The Mets lost 5-3. At the plate, d’Arnaud went 0-for-3 with a sacrifice fly. Cabrera was 1-for-4.

Matt Reynolds and Gavin Cecchini are being recalled from Triple-A Las Vegas so the Mets don’t have to do the “3B-2B shenanigans,” as MLB.com’s Anthony DiComo put it, again.

John Lackey stole the first base of his career

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Cubs starter John Lackey stole the first base of his 15-year career on Wednesday against the Reds. Of course, he spent the first 11 and a half years of his career in the American League, where opportunities to bat, let alone attempt to steal a base, were rare. Lackey entered Wednesday having taken 250 plate appearances, reaching base just 31 times on 17 singles, seven doubles, and seven walks for a .134 on-base percentage. One can imagine the 38-year-old is not exactly the swiftest base runner.

Still, Lackey managed to swipe a bag in the fourth inning. He singled with two outs against Homer Bailey. Then, with an 0-1 count on Ben Zobrist, Lackey broke for second even before Bailey began his windup. Tucker Barnhart stood up to alert Bailey that Lackey was running, so Bailey wheeled around and threw to second base, but Lackey slid into the bag easily safe. It wasn’t a pretty slide, but it did the job.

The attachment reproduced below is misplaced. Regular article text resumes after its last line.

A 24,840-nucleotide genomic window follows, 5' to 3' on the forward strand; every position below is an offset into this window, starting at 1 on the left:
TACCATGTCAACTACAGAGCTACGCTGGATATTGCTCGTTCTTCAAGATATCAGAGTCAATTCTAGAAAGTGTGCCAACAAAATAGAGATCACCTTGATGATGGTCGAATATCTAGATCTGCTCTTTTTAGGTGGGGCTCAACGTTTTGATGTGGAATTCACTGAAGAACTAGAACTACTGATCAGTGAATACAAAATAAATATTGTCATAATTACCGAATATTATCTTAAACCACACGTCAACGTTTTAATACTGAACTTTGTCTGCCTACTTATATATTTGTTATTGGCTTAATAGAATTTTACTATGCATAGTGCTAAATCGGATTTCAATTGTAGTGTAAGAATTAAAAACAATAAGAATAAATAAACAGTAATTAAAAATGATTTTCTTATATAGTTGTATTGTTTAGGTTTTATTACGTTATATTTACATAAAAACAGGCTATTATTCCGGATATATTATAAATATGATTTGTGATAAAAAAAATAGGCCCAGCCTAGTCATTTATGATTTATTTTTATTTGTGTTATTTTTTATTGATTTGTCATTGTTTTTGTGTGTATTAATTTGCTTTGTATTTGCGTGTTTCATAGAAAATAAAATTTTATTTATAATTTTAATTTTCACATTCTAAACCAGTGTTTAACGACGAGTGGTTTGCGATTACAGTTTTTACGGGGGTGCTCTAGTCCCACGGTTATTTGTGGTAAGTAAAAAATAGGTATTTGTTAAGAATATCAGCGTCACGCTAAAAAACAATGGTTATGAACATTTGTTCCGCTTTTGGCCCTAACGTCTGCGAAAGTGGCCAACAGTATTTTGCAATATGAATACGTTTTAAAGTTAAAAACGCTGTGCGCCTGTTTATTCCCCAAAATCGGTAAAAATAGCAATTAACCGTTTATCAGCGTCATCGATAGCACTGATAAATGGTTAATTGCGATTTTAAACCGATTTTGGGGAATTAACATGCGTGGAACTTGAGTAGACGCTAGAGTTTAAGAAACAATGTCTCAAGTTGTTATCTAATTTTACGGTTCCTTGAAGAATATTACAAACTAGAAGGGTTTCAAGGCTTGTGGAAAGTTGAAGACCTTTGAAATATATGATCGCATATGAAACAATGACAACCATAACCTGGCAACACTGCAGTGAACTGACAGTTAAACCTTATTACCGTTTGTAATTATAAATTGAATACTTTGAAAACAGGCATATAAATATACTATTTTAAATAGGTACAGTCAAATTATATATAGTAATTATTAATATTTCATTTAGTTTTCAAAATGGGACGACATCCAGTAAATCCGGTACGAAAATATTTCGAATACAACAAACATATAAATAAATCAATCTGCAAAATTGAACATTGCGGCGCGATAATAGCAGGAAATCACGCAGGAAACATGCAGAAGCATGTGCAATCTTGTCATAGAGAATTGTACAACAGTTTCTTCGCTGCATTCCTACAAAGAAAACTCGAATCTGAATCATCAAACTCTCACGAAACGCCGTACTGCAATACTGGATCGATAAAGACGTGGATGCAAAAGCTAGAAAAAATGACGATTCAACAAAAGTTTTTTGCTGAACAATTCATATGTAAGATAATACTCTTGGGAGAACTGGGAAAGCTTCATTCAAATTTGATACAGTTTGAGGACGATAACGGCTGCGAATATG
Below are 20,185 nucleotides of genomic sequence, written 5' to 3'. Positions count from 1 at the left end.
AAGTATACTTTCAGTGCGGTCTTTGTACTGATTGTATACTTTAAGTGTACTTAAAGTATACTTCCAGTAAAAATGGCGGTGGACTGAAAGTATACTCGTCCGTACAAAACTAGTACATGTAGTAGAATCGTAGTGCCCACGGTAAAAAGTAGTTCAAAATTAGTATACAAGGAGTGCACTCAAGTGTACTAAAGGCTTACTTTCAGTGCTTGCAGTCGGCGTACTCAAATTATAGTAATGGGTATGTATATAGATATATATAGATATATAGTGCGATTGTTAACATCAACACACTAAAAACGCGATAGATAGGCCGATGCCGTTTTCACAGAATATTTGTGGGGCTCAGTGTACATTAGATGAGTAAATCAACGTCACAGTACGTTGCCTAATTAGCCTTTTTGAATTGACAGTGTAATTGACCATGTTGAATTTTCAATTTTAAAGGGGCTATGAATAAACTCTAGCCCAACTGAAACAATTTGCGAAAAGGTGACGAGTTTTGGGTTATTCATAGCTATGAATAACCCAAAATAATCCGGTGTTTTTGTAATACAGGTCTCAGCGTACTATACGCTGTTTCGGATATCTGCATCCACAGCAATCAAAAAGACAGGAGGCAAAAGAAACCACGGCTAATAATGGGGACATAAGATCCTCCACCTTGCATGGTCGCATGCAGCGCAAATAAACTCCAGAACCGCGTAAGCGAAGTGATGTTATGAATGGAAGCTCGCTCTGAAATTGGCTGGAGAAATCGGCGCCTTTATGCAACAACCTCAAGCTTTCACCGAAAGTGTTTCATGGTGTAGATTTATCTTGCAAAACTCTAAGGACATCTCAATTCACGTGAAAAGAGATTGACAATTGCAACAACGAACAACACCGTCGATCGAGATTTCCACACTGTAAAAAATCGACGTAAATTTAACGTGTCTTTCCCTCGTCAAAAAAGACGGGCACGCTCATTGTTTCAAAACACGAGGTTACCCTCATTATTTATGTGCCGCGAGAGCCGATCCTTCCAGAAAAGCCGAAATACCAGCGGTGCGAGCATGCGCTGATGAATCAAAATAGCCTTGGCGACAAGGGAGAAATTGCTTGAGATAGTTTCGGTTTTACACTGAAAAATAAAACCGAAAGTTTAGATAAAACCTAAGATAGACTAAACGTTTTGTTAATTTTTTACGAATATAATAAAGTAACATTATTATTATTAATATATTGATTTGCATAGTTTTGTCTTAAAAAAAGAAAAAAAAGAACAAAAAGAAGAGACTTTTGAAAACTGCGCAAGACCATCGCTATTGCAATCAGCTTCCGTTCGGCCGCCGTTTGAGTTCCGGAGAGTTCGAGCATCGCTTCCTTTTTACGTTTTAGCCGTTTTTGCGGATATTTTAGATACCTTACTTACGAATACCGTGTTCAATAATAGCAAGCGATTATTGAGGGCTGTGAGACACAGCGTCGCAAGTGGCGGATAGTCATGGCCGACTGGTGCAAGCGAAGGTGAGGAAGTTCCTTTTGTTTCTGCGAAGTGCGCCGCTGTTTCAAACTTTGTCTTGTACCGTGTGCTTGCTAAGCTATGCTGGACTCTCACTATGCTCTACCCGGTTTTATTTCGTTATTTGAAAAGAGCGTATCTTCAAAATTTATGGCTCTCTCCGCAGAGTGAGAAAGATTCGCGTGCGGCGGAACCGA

Lackey, however, was picked off of second base by Barnhart later that inning. Bailey threw a 3-2 fastball wide of the strike zone, walking Zobrist. Lackey had wandered too far off of second base, so Barnhart threw behind Lackey and the tag was applied by Zack Cozart. Lackey was called safe initially. The play was reviewed and the ruling on the field was overturned, ending the fourth inning.

Base Ba’al giveth and Base Ba’al taketh away.